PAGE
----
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The death of the selfie

The death of the selfie was predicted earlier this year as a growing number of destinations try and stamp out the tourist selfie. Crowds of people clamouring to get the perfect selfie with a backdrop of an Amsterdam canal bridge or Nelson’s Column not only annoys locals and the other tourists, but can also be downright dangerous.

A number of destinations have now begun to institute selfie bans. Places where selfies are now illegal include  Big cats in New York, Tower of London and Pamplona. During San Fermin, taking a selfie with the bulls could result in fines of around €3,000. In Lake Tahoe, California, selfies have been banned amid fears that visitors were putting themselves in danger by seeking the perfect bear selfie. This seems a bit mean, particularly as the bears apparently also want to get in on the act. One black bear in Colorado has been caught posing in front of motion-detecting cameras, snapping hundreds of "selfies".

Even when there is no bear present to increase the potential danger level, people seem perfectly capable of achieving ‘death by selfie’. Between 2014 and 2023, the Selfie Death Database recorded 399 selfie deaths and 76 injuries in 49 countries. This works out at around 44 deaths a year. This is still a bit less than the 63 deaths caused by lawnmowers every year in the USA, or constipation (114 deaths per year), but impressive nonetheless.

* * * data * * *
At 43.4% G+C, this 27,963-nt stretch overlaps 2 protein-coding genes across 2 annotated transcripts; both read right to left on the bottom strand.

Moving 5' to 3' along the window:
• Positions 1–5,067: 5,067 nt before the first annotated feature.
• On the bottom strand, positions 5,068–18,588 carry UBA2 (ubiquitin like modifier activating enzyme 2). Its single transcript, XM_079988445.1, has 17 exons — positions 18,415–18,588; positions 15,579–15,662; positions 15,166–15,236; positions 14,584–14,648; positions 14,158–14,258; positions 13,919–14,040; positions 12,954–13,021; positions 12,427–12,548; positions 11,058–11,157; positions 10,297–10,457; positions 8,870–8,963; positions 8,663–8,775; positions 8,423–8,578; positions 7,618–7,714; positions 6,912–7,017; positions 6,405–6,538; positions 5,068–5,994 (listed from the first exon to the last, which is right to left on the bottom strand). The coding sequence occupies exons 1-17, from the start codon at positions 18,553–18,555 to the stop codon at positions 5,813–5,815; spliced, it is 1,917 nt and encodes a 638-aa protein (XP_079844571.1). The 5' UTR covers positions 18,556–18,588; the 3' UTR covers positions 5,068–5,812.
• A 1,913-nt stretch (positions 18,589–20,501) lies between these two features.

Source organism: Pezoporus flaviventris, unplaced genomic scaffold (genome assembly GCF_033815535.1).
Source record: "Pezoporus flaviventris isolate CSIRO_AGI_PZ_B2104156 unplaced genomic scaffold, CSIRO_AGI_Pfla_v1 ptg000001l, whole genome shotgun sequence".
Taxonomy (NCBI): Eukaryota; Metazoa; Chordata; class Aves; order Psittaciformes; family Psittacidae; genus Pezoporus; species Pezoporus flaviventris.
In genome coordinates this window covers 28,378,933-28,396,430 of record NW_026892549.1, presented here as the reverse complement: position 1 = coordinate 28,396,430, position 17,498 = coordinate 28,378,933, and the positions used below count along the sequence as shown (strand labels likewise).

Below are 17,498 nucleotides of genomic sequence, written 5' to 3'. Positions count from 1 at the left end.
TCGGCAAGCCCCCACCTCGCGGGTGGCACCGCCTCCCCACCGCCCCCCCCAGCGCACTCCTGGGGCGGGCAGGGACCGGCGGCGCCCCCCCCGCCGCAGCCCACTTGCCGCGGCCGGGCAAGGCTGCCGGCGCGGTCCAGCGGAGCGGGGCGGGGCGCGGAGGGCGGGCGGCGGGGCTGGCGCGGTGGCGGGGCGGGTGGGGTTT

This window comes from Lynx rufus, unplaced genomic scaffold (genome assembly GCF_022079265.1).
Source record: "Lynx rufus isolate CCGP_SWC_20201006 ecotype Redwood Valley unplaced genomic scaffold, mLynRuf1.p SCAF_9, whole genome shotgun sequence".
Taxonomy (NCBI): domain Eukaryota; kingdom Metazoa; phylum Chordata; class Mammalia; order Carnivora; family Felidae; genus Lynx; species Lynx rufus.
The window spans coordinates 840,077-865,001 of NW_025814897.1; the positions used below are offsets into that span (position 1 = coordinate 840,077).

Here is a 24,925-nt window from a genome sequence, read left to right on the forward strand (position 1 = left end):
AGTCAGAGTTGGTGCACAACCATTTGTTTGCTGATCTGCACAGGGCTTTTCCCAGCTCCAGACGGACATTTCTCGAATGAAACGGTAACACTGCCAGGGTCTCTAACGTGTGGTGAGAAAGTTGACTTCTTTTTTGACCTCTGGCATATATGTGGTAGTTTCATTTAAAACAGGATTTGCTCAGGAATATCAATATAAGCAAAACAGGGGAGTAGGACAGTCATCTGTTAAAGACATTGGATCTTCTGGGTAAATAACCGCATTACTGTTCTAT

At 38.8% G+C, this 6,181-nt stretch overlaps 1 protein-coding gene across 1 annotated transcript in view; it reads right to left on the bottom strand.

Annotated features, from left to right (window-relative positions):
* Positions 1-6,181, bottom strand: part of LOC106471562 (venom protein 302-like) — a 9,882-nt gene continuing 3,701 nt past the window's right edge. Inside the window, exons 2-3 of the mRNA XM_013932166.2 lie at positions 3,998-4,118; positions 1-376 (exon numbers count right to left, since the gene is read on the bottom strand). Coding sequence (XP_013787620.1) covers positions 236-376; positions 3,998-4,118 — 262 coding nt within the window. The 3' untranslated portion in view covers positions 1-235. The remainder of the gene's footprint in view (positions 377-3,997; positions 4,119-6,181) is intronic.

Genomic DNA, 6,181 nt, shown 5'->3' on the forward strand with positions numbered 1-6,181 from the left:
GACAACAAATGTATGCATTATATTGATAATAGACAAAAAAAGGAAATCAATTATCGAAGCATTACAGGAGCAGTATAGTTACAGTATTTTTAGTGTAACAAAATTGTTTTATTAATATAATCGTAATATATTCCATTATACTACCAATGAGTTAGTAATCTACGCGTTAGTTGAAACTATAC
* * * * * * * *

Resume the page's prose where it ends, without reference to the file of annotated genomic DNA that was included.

The basic message seems to be that it is very hard to prevent people being stupid, and putting themselves and others in danger as a result. This no doubt explains the almost total failure of the campaign by Amsterdam to try and get heavy drinking and smoking tourists to behave themselves. In spite of  an extensive campaign on social media telling misbehaving tourists to stay away, and signs all over the Red Light District warning of steep fines for drinking or lighting up a joint in the wrong place, little seems to have changed. A recent interview with a group of young visitors in a local newspaper drew the conclusion that the visitors don’t care, and will do it anyway.  Perhaps not surprising, seeing that a €140 euro fine for peeing in public seems a small risk compared with the danger of backing over a cliff in search of the perfect selfie.

Photo: Greg Richards

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